Three years ago, at 2:46 local time, a 9.0 magnitude earthquake struck off the east coast of Japan. It was one of the largest ever measured and it triggered tsunamis, some of which reached heights of 133 feet. Nearly 16,000 people died, most of whom were swept out to sea, and many low-lying and coastal towns were completely obliterated. Over 2,000 people are still missing. One of the places the tsunamis struck was the Fukushima Daiichi nuclear power plant. The result was a triple meltdown, and quite possibly the world’s worst nuclear disaster next to the 1986 Chernobyl incident. Japan is officially marking the occasion today, while its political leadership has announced plans to restart its nuclear energy program. The previous Prime Minister, Naoto Kan, had vowed in the wake of the accident that Japan would forego future nuclear energy development.
Nuclear power, often held up as a “green” alternative to fossil fuels, has led a quiet global resurgence since Chernobyl. Today, international press is wondering if our fears of nuclear energy are unfounded. On March 10, 2011, Japan was going full steam to produce a significant portion of its energy through nuclear power.
The next day, the ground began to shake.
The total fallout from the Fukushima Daiichi meltdowns is estimated at 10-20% of that of Chernobyl. Long-lived nuclear contaminants were mostly confined to the concrete-encased nuclear reactors, no short-term radiation deaths were reported, and cancer rates are expected to stay relatively low. However, deaths from health complications regarding the meltdowns sits at 1,600. There were 270,000 people displaced from a radius of 30 km surrounding the plant. There are still 100,000 people displaced by the disaster, and the national government has been faulted for its efforts to relocate internal refugees. In addition to nuclear fallout from the meltdowns, groundwater and seawater contamination was, and still is, an issue, as cleanup of the site will take decades. Tokyo Electric Power company (TEPCO), has been evasive, and had lied about contamination levels and endangered workers while responding to the project, and to many, they aren’t the most trustworthy entity to clean up their own mess.
After the disaster, a fierce wave of protests against nuclear energy spurred Kan to drop his support for nuclear power. Prime Minister Shinzo Abe, who came into power in 2012, decided to restart nuclear power, despite an overwhelming majority opposed to such a measure.
In Japan today, resistance to nuclear power continues. Last Sunday, tens of thousands rallied in Tokyo to oppose a return to nuclear power, but the anti-nuclear efforts seem to be waning since 2011. Critics of the nuclear rapprochement are being silenced, says Reporters Without Borders. In one case, a blogger who was critical of an NGO’s campaign to keep residents within contamination zones, calling the residents “human experiments,” was hit with a criminal contempt charge for the remark. Fukushima police interrogated the blogger, Mari Takenouchi, for three hours at her home before referring their findings to prosecutors. Reporters Without Borders also notes that access to information regarding the disaster has been restricted, and that major media outlets have refused to cover anti-nuclear protests.
Nuclear power is held up as safe because accidents like Chernobyl or Fukushima are extremely anomalous, and that Fukushima hasn’t yet resulted in many short-term deaths or long-term cancer rates that are significantly above the normal rate. It’s called “clean” because it isn’t coal. It’s as “clean” as it is “safe”. For instance, there is no long-term way to store or dispose of spent nuclear fuel; in the US, it’s buried in leaky containers near major rivers, buried in the desert or dumped into the ocean. For a long time, the plan was to stuff it into a mountain. There are hundreds of contaminated sites where radium was mined. Because nuclear power doesn’t cause the airborne pollution that coal does is a false equivalency; there are much cleaner options than both coal and nuclear. And just because two modern meltdowns were not the worst case scenario, leaving thousands of deaths, doesn’t mean it can’t happen. It means we’ve been lucky.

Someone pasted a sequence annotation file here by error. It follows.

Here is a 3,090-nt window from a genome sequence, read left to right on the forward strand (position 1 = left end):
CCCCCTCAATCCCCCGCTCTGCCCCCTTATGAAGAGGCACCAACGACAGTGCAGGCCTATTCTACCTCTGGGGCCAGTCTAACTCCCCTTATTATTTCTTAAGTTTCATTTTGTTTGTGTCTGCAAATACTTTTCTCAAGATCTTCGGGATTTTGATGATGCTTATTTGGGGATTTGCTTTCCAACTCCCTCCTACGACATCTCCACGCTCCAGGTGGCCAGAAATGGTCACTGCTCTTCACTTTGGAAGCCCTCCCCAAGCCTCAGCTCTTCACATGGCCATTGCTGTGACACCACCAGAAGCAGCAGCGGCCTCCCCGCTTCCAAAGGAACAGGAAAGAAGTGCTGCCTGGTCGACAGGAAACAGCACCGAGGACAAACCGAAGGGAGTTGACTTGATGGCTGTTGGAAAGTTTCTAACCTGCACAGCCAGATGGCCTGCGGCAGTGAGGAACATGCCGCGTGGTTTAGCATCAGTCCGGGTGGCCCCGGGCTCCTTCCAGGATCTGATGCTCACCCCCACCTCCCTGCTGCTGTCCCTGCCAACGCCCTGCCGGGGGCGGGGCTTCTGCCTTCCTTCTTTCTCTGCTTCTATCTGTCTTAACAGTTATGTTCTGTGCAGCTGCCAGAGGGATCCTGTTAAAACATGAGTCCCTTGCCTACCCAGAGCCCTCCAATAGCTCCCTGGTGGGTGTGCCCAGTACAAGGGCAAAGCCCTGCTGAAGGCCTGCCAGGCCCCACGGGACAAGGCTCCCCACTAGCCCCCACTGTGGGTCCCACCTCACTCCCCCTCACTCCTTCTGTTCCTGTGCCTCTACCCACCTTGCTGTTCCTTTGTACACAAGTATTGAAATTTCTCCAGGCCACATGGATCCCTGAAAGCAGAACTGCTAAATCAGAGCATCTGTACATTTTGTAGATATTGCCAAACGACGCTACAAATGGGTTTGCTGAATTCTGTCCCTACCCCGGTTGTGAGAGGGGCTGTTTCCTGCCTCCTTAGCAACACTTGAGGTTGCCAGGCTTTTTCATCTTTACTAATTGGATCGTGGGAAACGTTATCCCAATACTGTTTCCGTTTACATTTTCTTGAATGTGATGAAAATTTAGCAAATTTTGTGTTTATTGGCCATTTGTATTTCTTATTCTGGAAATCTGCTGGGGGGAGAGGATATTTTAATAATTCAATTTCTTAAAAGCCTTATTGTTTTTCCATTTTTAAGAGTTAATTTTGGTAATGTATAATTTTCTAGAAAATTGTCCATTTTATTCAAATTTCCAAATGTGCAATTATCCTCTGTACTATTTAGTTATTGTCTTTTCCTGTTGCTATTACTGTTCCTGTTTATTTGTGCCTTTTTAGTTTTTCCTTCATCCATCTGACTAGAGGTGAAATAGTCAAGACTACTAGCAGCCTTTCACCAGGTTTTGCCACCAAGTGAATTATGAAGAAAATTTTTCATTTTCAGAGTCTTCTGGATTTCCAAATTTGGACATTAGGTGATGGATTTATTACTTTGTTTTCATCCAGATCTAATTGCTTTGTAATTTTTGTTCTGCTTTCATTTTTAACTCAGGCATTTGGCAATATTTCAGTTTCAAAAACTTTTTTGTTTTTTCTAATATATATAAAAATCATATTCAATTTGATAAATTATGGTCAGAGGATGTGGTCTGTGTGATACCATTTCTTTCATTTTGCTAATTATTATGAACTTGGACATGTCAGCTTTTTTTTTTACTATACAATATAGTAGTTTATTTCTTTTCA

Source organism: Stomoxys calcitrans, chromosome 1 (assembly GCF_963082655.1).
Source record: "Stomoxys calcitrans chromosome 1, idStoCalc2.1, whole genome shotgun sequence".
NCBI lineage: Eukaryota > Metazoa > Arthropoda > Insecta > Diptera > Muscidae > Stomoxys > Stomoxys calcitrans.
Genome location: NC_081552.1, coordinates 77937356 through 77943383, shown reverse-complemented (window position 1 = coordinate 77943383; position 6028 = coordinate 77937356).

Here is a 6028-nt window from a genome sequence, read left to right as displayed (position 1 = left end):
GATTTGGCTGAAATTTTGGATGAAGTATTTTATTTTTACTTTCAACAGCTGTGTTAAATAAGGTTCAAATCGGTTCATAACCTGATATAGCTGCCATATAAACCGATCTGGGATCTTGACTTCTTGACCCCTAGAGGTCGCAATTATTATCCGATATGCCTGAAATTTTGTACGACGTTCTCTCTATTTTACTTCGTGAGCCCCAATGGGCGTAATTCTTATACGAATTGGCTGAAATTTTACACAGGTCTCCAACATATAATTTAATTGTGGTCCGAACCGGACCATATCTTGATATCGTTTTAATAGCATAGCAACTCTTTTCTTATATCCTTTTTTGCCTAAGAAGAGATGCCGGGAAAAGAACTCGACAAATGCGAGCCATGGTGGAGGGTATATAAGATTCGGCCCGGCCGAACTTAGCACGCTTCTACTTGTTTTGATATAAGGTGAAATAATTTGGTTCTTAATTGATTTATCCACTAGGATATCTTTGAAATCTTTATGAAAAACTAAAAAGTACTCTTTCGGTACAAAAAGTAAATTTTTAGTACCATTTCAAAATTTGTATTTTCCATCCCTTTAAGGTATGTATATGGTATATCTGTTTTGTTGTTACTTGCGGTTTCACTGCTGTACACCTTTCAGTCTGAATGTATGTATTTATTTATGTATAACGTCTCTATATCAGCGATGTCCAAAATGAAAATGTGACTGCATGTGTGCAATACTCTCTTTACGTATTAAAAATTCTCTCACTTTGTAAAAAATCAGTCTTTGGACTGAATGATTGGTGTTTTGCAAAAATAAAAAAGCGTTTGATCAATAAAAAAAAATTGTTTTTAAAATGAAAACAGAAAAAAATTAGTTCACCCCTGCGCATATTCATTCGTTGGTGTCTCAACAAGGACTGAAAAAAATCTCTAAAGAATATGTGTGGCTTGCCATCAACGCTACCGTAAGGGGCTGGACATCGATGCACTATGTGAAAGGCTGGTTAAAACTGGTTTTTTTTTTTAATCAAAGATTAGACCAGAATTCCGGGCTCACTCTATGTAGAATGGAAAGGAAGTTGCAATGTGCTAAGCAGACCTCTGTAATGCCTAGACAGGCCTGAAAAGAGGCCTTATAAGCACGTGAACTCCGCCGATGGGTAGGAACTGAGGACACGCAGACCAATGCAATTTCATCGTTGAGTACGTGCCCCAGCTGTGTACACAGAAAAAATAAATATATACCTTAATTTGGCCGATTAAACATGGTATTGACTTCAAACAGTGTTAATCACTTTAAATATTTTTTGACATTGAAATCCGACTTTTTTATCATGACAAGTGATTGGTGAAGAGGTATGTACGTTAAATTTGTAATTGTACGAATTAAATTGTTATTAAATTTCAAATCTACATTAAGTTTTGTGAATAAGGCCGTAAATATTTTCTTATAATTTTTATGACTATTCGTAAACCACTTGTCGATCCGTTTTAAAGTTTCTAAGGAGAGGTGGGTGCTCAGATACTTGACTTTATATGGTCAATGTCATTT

Environmentalists blithely state that when solar energy leaks, you put on sunscreen, and point to wind energy and other solutions like geothermal power and wave motion power as viable alternatives. They are enormously preferable to nuclear, but carry their own externalities. Yet widescale adoption of solar would mean incredibly resource-intensive manufacturing of solar panels. Wind power adoption requires rare earth metals which need to be mined, and those mines are enormously toxic. Large-scale solar or wind installations would greatly disrupt habitat.
There is no perfect energy solution. However, renewables don’t leave behind reservations full of waste. When renewable systems fail and the power goes out; the materials used don’t grow volatile, metastasize and explode over the landscape, poisoning people and land.
Energy policy is a matter of political expedience, and whomever has the most influence will continue to dictate which means of energy production get used. Because governments are beholden to opulently-wealthy energy interests, action to avert climate change, which will impact global agriculture, deplete potable water supplies, and lead to a unmatched global migration due to resource scarcity is a political near-impossibility. Touting nuclear energy with the legacy of Fukushima goes beyond crass, yet energy interests need compliant believers and today is a day when a perverted legacy of a disaster makes those messages stand out.